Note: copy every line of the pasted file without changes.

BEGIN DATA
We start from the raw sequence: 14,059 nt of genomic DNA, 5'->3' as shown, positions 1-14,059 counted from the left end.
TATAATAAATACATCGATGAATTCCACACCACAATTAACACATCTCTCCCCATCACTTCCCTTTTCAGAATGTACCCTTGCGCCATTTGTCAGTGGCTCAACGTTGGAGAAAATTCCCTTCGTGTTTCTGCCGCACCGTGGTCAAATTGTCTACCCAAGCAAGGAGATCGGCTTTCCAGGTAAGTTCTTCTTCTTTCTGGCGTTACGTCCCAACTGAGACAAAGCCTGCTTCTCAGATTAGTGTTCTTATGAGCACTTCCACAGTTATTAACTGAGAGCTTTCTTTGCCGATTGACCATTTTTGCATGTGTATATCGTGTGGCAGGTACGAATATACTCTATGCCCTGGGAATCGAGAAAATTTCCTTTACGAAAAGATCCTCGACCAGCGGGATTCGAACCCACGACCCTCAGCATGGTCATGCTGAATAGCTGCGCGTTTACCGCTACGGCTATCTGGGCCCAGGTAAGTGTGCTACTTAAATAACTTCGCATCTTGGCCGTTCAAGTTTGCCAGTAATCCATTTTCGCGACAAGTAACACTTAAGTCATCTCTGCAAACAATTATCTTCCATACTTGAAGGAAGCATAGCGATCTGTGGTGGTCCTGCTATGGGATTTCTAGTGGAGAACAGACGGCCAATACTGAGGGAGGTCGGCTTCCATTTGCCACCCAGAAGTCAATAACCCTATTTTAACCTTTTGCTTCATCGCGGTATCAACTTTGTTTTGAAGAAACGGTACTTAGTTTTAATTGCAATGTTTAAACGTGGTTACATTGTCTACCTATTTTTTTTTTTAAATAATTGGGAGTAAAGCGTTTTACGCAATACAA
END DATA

We start from the raw sequence: 14,059 nt of genomic DNA, 5'->3' as shown, positions 1-14,059 counted from the left end.
TATAATAAATACATCGATGAATTCCACACCACAATTAACACATCTCTCCCCATCACTTCCCTTTTCAGAATGTACCCTTGCGCCATTTGTCAGTGGCTCAACGTTGGAGAAAATTCCCTTCGTGTTTCTGCCGCACCGTGGTCAAATTGTCTACCCAAGCAAGGAGATCGGCTTTCCAGGTAAGTTCTTCTTCTTTCTGGCGTTACGTCCCAACTGAGACAAAGCCTGCTTCTCAGATTAGTGTTCTTATGAGCACTTCCACAGTTATTAACTGAGAGCTTTCTTTGCCGATTGACCATTTTTGCATGTGTATATCGTGTGGCAGGTACGAATATACTCTATGCCCTGGGAATCGAGAAAATTTCCTTTACGAAAAGATCCTCGACCAGCGGGATTCGAACCCACGACCCTCAGCATGGTCATGCTGAATAGCTGCGCGTTTACCGCTACGGCTATCTGGGCCCAGGTAAGTGTGCTACTTAAATAACTTCGCATCTTGGCCGTTCAAGTTTGCCAGTAATCCATTTTCGCGACAAGTAACACTTAAGTCATCTCTGCAAACAATTATCTTCCATACTTGAAGGAAGCATAGCGATCTGTGGTGGTCCTGCTATGGGATTTCTAGTGGAGAACAGACGGCCAATACTGAGGGAGGTCGGCTTCCATTTGCCACCCAGAAGTCAATAACCCTATTTTAACCTTTTGCTTCATCGCGGTATCAACTTTGTTTTGAAGAAACGGTACTTAGTTTTAATTGCAATGTTTAAACGTGGTTACATTGTCTACCTATTTTTTTTTTTAAATAATTGGGAGTAAAGCGTTTTACGCAATACAA